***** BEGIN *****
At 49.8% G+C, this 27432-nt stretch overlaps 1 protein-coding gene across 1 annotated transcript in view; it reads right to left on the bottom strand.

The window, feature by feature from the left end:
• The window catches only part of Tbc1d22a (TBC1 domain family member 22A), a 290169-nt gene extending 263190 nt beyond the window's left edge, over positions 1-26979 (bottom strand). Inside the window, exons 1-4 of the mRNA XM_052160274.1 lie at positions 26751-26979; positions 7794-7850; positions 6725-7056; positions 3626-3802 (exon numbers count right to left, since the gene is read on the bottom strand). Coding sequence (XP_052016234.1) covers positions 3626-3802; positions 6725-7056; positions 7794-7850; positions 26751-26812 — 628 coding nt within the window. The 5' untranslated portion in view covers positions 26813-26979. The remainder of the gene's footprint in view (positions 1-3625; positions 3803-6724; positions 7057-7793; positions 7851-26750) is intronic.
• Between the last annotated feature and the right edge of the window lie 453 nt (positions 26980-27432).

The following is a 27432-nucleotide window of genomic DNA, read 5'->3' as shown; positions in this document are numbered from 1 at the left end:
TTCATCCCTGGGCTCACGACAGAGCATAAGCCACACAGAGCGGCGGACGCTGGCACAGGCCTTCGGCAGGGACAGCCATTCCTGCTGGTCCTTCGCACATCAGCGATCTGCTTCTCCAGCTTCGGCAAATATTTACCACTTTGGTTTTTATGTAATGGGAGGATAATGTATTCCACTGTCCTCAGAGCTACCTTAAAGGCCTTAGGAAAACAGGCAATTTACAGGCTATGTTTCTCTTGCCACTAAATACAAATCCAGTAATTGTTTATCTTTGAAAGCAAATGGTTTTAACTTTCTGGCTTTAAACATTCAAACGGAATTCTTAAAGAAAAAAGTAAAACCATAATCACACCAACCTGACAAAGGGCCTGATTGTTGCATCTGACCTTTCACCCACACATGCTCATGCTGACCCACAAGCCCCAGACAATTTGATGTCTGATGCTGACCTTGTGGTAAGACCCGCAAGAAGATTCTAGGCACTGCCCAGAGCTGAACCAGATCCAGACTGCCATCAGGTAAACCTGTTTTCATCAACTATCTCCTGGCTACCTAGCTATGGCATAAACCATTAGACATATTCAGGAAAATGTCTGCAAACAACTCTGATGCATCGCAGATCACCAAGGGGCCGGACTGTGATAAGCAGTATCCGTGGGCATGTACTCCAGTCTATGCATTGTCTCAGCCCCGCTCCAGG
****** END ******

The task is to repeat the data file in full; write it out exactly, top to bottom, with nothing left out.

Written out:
At 49.8% G+C, this 27432-nt stretch overlaps 1 protein-coding gene across 1 annotated transcript in view; it reads right to left on the bottom strand.

The window, feature by feature from the left end:
• The window catches only part of Tbc1d22a (TBC1 domain family member 22A), a 290169-nt gene extending 263190 nt beyond the window's left edge, over positions 1-26979 (bottom strand). Inside the window, exons 1-4 of the mRNA XM_052160274.1 lie at positions 26751-26979; positions 7794-7850; positions 6725-7056; positions 3626-3802 (exon numbers count right to left, since the gene is read on the bottom strand). Coding sequence (XP_052016234.1) covers positions 3626-3802; positions 6725-7056; positions 7794-7850; positions 26751-26812 — 628 coding nt within the window. The 5' untranslated portion in view covers positions 26813-26979. The remainder of the gene's footprint in view (positions 1-3625; positions 3803-6724; positions 7057-7793; positions 7851-26750) is intronic.
• Between the last annotated feature and the right edge of the window lie 453 nt (positions 26980-27432).

The following is a 27432-nucleotide window of genomic DNA, read 5'->3' as shown; positions in this document are numbered from 1 at the left end:
TTCATCCCTGGGCTCACGACAGAGCATAAGCCACACAGAGCGGCGGACGCTGGCACAGGCCTTCGGCAGGGACAGCCATTCCTGCTGGTCCTTCGCACATCAGCGATCTGCTTCTCCAGCTTCGGCAAATATTTACCACTTTGGTTTTTATGTAATGGGAGGATAATGTATTCCACTGTCCTCAGAGCTACCTTAAAGGCCTTAGGAAAACAGGCAATTTACAGGCTATGTTTCTCTTGCCACTAAATACAAATCCAGTAATTGTTTATCTTTGAAAGCAAATGGTTTTAACTTTCTGGCTTTAAACATTCAAACGGAATTCTTAAAGAAAAAAGTAAAACCATAATCACACCAACCTGACAAAGGGCCTGATTGTTGCATCTGACCTTTCACCCACACATGCTCATGCTGACCCACAAGCCCCAGACAATTTGATGTCTGATGCTGACCTTGTGGTAAGACCCGCAAGAAGATTCTAGGCACTGCCCAGAGCTGAACCAGATCCAGACTGCCATCAGGTAAACCTGTTTTCATCAACTATCTCCTGGCTACCTAGCTATGGCATAAACCATTAGACATATTCAGGAAAATGTCTGCAAACAACTCTGATGCATCGCAGATCACCAAGGGGCCGGACTGTGATAAGCAGTATCCGTGGGCATGTACTCCAGTCTATGCATTGTCTCAGCCCCGCTCCAGG